Structured Software and the Break with Electrical Engineers

Speaker: David Grier
Date: Thu 13th March 2014
Time: 14:30

Fellows Library of the Science Museum, Exhibition Road, London SW7 2DD

And Also:
Date: Tue 16th February 2016
Time: 17:30

The Conference Centre. Manchester Museum of Science and Industry, Liverpool Road, Manchester. M3 4FP

About the seminar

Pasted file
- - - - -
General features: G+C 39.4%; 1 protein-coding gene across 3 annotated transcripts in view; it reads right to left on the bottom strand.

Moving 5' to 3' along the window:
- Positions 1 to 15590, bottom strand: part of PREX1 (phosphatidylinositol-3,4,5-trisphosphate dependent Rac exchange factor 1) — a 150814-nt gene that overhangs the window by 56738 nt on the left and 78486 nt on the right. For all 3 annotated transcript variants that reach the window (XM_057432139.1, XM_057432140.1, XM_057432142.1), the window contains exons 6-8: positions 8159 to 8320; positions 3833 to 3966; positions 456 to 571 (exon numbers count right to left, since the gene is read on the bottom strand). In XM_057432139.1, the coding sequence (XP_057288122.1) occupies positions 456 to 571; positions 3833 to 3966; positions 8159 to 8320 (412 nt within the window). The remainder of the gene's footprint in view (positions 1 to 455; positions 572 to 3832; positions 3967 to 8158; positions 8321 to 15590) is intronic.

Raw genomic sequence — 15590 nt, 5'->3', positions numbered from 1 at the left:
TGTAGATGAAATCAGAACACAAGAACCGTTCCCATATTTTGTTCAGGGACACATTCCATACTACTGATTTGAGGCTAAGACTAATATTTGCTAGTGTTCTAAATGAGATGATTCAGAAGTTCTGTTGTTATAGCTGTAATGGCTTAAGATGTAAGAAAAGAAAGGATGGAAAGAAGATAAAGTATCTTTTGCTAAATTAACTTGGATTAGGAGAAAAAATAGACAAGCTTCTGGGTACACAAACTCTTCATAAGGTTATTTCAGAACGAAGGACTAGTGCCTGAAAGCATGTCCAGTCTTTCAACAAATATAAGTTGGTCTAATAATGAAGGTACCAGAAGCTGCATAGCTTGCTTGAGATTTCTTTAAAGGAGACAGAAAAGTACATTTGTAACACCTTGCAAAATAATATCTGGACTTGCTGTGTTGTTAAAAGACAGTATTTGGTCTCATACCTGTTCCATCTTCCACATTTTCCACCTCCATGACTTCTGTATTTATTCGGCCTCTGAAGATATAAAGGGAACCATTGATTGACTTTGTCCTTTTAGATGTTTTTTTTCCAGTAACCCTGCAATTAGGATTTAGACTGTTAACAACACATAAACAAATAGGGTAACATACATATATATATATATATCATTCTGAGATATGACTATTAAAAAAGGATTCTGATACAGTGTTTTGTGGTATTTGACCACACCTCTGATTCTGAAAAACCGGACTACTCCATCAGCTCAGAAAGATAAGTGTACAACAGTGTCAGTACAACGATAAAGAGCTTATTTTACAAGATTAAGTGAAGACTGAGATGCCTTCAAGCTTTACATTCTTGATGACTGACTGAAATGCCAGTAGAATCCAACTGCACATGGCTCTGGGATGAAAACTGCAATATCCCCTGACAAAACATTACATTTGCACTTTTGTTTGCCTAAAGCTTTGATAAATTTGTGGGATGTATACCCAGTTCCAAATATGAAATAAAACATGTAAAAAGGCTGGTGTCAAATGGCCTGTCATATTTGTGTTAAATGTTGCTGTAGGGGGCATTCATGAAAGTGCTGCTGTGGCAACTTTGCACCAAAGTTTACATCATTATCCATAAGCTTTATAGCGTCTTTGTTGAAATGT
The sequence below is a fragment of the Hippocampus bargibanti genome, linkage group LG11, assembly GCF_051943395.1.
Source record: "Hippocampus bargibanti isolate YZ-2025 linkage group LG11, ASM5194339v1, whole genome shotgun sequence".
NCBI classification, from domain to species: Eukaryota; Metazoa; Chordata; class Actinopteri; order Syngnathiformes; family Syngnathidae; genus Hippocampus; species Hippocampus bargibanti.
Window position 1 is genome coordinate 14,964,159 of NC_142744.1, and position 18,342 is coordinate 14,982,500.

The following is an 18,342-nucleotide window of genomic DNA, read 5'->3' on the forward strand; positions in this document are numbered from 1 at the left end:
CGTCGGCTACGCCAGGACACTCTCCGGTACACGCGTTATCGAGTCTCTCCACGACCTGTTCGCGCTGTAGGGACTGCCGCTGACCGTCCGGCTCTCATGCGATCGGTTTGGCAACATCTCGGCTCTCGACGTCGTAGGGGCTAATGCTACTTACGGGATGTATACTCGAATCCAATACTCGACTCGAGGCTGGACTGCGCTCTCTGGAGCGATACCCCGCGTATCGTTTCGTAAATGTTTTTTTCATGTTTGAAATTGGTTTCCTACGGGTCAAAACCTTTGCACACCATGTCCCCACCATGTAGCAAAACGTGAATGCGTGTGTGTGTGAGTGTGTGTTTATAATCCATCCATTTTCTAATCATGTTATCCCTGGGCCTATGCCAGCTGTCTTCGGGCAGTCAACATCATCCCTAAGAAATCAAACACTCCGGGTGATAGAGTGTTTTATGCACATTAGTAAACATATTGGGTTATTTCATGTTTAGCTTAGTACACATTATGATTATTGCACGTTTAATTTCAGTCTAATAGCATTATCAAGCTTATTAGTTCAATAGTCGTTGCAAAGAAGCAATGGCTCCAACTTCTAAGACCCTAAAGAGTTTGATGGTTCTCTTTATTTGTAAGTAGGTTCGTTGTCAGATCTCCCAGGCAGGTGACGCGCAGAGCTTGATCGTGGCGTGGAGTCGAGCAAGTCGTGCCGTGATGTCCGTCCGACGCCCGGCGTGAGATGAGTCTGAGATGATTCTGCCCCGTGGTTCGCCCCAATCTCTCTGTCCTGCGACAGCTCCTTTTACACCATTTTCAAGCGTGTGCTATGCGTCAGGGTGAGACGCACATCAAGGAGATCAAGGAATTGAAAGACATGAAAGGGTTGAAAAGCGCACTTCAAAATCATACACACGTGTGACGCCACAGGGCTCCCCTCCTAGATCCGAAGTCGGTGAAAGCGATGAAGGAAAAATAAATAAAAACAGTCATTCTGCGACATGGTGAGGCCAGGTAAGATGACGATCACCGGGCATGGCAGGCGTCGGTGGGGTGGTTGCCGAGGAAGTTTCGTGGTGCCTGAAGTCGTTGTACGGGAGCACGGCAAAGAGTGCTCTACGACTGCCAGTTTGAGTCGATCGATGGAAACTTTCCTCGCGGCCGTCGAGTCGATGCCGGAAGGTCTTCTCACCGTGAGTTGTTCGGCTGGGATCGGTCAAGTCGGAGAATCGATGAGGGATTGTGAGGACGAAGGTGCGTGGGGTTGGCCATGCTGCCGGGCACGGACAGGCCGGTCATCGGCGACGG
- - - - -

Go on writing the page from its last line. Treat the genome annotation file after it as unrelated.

With the growth of the computer industry came the demand to create and disseminate well designed and well constructed. Just as civil engineers had learned in the 18th century and the mechanical and electrical engineers, software engineers could not create good software merely by knowing the science of computing - the basics of the stored program or the fundamental ideas of algorithms and data structures. They needed a process that would discipline their efforts. Software engineers spent much of the decade of the 1970s flirting with different ideas from mechanical and electrical engineering as the basic of their engineering discipline. Many assumed that electrical engineering would be the basis for software engineering, as the computer was an electrical appliance and electrical engineers had created it. However, by the early 1980s, software engineers were ready to make a firm and decisive break with the electrical engineering community and embrace principles that were based on the idea of statistical quality control. These principles distressed electrical engineers for they suggested that software was never complete and reinforced a claim, still common among some electrical engineers, that software was not an engineered artifact.

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